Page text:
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The Trial of Donald Rumsfeld: A Prosecution by Book Hardcover – September 2, 2008
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From Publishers Weekly
The Bush administration's security and intelligence-gathering policies have inspired few critiques as thorough as Ratner's. The president of the progressive Center for Constitutional Rights presents a mock trial of 14 U.S. government and military officials, Donald Rumsfeld chief among them; with immunity from criminal prosecution while in office, Bush and Cheney are named as unindicted co-conspirators. The charge is torture and war crimes. The opening statement describes the Bush administration's alleged torture program in detail and the role the defendants played. The prosecution evidence includes statements of former Abu Ghraib and Guantánamo detainees describing tortures such as sleep deprivation, water-boarding and stress positions. Ratner presents the defense primarily through government documents, such as the infamous John Yoo memo rejecting the application of the Geneva Accords to detainees. This defense is followed by a rebuttal based on international law that systematically rejects the government's arguments. Of course, a real trial would give the defense an opening and closing statement, and books don't allow for cross-examination. Though his case appears strong, Ratner's conceit will appeal primarily to those who have already voted guilty. Photos. (Sept.)
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[...] Michael Ratner and the Center for Constitutional Rights, call for criminal prosecution. Their book, The Trial of Donald Rumsfeld, convincingly makes the case that Rumsfeld committed war crimes... (David Cole - New York Review of Books)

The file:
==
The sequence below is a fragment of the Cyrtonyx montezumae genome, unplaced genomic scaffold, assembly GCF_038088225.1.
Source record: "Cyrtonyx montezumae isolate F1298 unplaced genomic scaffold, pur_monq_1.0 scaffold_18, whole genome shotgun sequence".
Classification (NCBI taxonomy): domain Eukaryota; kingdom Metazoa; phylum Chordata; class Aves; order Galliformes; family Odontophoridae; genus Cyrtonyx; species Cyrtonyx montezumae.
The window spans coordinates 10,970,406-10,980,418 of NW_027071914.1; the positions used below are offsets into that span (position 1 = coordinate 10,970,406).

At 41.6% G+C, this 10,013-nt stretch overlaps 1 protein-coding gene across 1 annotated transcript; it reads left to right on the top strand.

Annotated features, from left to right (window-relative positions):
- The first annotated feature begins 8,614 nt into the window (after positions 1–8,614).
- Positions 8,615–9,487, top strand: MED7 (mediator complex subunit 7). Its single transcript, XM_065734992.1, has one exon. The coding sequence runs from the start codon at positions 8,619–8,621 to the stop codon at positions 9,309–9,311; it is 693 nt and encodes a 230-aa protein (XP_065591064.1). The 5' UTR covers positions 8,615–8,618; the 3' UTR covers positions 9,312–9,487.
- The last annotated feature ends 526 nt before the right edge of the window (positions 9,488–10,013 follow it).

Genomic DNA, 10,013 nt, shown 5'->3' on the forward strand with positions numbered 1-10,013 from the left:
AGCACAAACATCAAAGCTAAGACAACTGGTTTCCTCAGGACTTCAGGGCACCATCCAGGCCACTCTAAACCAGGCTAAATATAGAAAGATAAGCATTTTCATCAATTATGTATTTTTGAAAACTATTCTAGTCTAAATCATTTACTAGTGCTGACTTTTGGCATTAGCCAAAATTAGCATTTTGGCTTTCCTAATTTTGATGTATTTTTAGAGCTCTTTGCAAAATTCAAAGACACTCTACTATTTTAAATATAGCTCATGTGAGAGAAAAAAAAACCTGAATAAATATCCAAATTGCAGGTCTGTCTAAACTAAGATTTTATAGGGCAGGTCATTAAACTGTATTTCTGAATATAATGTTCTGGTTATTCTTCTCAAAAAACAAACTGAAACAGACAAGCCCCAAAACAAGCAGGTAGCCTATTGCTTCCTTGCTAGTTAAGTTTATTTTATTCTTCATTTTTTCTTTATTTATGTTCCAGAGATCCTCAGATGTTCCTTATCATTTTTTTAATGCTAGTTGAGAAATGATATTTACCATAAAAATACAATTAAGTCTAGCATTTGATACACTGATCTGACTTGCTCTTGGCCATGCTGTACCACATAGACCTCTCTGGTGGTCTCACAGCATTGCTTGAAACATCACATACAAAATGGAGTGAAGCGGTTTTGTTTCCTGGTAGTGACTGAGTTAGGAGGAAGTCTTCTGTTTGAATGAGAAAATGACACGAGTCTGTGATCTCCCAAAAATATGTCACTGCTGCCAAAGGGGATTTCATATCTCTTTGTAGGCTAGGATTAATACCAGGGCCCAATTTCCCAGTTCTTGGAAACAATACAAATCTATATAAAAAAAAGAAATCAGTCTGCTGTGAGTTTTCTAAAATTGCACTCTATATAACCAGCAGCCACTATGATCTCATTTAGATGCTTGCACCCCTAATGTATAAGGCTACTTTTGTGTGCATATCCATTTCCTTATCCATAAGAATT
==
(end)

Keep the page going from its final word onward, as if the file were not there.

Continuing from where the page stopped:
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In the other universe, John McCain has been supporting torture for years now, but virtually every informed observer recognizes that torture serves no practical purpose and is dragging world opinion of the United States into the gutter, making us less safe. In this other world, we encounter information like that collected in a new book by Michael Ratner called "The Trial of Donald Rumsfeld." We discover that there is voluminous evidence in the form of photographs and first-hand testimony that our nation has been engaged in using a wide array of the most abusive torture techniques possible for years now, resulting in many known cases of murder -- of the torture resulting in death.
In this other world, sometimes known as reality, there is extensive documentary evidence that torture has been authorized by many top U.S. officials, including George Bush, Dick Cheney, Donald Rumsfeld, George Tenet, Stephen Cambone, Ricardo Sanchez, Geoffrey Miller, Walter Wojdakowski, Thomas Pappas, Barbara Fast, Marc Warren, Alberto Gonzales, William James Haynes II, David Addington, John C. Yoo, and Jay Bybee. There are other names that could be added, but those are the individuals indicted in Ratner's book. Ratner actually leaves out Bush and Cheney, but says he is only doing so because they are still in office.